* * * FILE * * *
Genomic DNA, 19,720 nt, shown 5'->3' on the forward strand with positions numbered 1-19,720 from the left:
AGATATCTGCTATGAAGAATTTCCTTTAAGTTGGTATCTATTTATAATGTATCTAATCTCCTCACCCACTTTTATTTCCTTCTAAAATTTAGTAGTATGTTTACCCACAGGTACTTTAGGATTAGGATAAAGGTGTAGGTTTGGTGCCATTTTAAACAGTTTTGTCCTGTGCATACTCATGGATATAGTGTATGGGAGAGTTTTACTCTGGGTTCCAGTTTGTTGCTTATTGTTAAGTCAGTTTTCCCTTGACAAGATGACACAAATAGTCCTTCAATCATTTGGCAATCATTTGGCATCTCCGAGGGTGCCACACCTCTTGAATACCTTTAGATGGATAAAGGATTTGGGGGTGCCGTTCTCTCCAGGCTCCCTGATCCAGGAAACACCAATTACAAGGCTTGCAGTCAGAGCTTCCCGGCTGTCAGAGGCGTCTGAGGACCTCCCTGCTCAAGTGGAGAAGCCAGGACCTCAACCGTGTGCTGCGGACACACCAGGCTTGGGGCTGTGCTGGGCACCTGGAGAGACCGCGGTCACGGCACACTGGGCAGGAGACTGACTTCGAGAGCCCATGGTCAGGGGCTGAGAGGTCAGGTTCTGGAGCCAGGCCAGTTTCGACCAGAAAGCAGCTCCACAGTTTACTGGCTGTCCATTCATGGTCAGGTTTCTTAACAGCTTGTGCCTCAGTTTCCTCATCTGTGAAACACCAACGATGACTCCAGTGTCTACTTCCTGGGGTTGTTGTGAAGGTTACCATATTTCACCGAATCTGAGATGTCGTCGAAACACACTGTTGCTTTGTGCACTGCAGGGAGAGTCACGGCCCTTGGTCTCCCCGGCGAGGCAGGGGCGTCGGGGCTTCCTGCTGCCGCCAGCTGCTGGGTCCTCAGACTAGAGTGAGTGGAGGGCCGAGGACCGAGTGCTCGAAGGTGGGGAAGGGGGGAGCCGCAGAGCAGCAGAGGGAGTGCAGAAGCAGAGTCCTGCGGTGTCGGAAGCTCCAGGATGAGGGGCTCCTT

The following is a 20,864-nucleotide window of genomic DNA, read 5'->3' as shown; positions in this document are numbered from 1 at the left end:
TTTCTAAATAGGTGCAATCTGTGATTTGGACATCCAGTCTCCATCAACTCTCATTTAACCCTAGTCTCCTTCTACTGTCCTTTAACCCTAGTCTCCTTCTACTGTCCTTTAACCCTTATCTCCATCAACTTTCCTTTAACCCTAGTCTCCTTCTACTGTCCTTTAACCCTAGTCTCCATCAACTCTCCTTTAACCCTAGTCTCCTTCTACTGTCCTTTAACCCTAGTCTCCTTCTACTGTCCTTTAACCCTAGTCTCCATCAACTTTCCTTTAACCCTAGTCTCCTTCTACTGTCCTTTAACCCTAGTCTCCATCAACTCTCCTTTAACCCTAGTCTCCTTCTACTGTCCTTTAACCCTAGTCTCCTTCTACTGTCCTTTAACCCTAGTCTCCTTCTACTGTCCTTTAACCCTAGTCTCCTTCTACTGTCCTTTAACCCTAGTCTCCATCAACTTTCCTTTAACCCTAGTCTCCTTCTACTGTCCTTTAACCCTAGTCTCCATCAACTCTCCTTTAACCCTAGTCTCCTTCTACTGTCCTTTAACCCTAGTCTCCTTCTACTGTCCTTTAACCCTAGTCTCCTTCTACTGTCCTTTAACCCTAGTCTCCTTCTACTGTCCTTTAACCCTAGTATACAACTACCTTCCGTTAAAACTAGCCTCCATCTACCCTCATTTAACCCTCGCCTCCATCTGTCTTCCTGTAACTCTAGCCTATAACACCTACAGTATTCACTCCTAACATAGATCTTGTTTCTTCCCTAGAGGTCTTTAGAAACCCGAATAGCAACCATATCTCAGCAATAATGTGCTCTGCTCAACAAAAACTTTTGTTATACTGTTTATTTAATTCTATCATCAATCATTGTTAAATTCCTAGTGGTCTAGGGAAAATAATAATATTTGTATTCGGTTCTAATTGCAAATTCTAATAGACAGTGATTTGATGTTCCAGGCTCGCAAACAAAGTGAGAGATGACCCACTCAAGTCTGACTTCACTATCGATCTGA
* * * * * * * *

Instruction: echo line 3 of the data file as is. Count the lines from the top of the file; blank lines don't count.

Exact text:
The following is a 20,864-nucleotide window of genomic DNA, read 5'->3' as shown; positions in this document are numbered from 1 at the left end: